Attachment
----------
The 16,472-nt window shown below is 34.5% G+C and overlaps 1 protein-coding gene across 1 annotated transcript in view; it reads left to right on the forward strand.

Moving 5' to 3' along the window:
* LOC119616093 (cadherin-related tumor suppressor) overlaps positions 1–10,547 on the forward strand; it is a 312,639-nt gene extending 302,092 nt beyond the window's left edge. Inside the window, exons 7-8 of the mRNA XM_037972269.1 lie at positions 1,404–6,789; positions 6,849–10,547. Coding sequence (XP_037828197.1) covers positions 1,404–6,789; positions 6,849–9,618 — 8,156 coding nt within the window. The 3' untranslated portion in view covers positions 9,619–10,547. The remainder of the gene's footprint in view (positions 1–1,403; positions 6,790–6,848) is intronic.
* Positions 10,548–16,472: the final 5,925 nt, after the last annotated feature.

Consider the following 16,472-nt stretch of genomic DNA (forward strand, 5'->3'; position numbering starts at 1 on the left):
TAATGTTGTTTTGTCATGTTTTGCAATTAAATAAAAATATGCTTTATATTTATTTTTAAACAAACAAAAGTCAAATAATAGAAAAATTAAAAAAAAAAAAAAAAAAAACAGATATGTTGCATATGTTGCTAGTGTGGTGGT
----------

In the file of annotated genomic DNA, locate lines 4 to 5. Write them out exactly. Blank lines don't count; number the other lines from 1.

* Positions 10,548–16,472: the final 5,925 nt, after the last annotated feature.

Consider the following 16,472-nt stretch of genomic DNA (forward strand, 5'->3'; position numbering starts at 1 on the left):